I am a first-year DPhil student at St John’s College. Before I went to Oxford, I got my Bachelor’s and Master’s degree in Materials Science & Engineering from Central South University and Shanghai Jiao Tong University, respectively. My former research directions involved nanomaterials’ synthesis and physical and electrochemical properties. I am really interested in future energy technologies. In Fraser’s group, I will do projects regarding biofuel cells and catalysis.

In my spare time, I like reading, pondering, travelling and going for a walk.

Part II Students
kavita Rosalind Booth

I’m a Part II student at St Catherine’s College. For my project, I am using Protein Film Electrochemistry to study the effect of selective mutation of [FeFe] hydrogenases on their properties including oxygen sensitivity and rate of activation of the apo enzyme with [2Fe] mimic.

Outside the lab I enjoy cooking and rowing in my college team.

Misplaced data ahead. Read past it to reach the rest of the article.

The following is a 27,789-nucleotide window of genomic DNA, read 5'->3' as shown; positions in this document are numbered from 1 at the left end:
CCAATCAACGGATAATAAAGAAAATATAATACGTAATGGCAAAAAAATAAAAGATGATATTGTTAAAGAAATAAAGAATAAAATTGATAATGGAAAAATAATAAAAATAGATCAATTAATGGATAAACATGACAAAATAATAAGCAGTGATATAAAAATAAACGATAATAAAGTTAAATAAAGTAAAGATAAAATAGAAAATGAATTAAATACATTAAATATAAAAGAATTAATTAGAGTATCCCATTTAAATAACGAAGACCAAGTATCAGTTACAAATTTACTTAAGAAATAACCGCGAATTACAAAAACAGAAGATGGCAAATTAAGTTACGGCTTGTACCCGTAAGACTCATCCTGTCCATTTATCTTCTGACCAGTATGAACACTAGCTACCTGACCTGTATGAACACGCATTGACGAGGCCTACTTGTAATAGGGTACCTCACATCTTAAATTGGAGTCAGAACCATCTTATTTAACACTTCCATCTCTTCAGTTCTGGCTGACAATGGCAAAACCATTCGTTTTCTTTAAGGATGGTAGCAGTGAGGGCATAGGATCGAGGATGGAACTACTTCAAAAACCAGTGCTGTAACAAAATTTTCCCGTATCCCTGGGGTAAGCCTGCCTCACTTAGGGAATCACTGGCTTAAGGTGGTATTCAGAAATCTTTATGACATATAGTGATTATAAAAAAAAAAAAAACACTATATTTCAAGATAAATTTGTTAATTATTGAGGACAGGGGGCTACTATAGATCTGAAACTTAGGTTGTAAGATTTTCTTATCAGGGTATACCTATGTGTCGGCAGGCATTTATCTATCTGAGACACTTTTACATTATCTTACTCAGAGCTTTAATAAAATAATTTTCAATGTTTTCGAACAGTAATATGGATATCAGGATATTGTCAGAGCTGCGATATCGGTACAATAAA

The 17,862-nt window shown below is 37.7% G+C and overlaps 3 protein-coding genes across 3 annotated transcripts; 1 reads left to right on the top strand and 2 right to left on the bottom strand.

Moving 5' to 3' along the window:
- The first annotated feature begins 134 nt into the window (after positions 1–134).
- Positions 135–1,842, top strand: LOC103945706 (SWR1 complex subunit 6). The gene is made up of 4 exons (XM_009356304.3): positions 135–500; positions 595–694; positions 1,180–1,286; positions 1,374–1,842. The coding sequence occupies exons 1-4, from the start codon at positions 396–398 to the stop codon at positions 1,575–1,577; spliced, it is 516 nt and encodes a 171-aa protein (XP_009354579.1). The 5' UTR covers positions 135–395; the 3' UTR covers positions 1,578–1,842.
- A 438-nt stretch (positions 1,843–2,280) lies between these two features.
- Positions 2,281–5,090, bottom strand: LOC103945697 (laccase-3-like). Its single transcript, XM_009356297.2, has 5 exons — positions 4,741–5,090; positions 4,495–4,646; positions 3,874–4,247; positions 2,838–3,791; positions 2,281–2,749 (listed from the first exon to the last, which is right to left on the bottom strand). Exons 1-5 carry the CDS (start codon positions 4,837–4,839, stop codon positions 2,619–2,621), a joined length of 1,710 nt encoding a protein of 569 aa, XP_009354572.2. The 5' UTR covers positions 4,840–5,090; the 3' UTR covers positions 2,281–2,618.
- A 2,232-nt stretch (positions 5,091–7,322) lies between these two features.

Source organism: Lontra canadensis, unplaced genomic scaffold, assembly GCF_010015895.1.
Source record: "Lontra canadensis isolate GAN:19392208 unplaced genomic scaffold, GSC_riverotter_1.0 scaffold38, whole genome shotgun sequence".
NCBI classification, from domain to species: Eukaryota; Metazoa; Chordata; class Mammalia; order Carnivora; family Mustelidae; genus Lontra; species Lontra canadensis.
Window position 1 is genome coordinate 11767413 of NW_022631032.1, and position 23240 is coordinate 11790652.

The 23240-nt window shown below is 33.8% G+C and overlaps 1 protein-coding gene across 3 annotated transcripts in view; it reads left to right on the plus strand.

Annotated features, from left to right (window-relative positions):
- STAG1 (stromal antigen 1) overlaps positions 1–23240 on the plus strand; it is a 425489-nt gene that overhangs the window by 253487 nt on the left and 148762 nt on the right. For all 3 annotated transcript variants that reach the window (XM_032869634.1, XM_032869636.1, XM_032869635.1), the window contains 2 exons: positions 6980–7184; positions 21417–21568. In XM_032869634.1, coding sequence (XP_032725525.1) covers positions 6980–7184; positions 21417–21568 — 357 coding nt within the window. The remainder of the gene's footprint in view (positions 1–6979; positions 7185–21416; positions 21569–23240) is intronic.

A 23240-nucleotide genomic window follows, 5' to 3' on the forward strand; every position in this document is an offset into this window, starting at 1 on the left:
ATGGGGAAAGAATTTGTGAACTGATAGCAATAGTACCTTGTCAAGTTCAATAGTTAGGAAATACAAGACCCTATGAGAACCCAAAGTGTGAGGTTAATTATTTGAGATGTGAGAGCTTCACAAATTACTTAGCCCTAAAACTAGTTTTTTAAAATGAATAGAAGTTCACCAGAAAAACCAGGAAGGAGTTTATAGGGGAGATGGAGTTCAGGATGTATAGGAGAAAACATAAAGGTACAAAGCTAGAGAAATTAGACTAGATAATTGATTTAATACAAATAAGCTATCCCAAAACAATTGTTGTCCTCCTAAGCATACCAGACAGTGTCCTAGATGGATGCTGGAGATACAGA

kavita Josceline Dunne

I’m a Part II Student from St Edmund Hall. For my project I'm working on altering the FNR enzyme to decrease its selectivity for NADP over NAD. In order to do this, I’ll be carrying out site directed mutagenesis of the wild-type enzyme to alter residues within and nearby the active site.

Outside of the lab, I enjoy singing in several choirs and baking!

kavita Nicholas Kossoff

Hi! I’m Nicky, a part II student from University College. My project is focused on investigating the binding of enzyme FNR onto metal oxide electrodes.

Outside of lab hours I enjoy exploring Oxford, going for long walks and the occasional pub trip.

Edward Edward Mallett

Hi! I’m Ed, a part II student from Worcester. My research concerns the transportation of protons away from the active site in a Hyd-1 enzyme from E. Coli. I will be studying this through the latest electrochemical methods.

Away from chemistry my main interests lie on the sports field and when I can’t be found playing on the football pitch, I’ll almost certainly be running around it. I also "enjoy" watching my beloved York City FC as they continue their current fall from grace.